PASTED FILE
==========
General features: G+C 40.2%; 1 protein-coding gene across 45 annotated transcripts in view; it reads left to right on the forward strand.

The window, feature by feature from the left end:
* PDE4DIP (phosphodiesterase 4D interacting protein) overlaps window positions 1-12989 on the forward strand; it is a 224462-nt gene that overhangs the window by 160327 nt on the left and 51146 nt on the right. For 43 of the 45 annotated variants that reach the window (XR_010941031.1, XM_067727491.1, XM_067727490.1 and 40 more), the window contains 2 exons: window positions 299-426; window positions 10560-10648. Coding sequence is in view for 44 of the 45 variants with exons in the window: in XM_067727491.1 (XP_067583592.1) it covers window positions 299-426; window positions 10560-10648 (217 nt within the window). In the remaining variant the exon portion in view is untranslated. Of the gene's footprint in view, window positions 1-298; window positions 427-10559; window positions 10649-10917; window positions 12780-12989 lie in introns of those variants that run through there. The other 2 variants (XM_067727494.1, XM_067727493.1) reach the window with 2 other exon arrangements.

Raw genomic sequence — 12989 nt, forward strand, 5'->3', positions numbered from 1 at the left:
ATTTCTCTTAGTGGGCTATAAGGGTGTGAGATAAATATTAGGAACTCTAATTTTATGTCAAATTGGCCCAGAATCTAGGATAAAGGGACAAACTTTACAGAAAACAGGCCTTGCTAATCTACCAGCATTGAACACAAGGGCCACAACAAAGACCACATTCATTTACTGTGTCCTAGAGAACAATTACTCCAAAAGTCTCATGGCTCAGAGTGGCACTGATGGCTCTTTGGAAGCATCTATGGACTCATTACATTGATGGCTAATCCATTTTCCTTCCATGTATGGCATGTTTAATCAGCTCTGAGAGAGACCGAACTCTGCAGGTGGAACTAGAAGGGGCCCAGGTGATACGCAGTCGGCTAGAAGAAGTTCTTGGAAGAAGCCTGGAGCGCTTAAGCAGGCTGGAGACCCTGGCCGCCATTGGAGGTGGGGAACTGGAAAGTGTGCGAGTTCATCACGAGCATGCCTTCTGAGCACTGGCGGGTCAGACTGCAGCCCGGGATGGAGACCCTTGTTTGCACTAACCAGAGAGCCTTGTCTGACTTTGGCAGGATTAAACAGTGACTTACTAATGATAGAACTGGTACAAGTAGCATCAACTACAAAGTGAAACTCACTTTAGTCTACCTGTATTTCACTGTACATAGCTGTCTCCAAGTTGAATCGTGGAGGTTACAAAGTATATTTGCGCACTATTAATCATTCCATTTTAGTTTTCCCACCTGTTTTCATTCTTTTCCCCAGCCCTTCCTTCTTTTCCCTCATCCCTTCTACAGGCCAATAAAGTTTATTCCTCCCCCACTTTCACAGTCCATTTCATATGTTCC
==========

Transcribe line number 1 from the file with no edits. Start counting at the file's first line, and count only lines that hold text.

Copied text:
General features: G+C 40.2%; 1 protein-coding gene across 45 annotated transcripts in view; it reads left to right on the forward strand.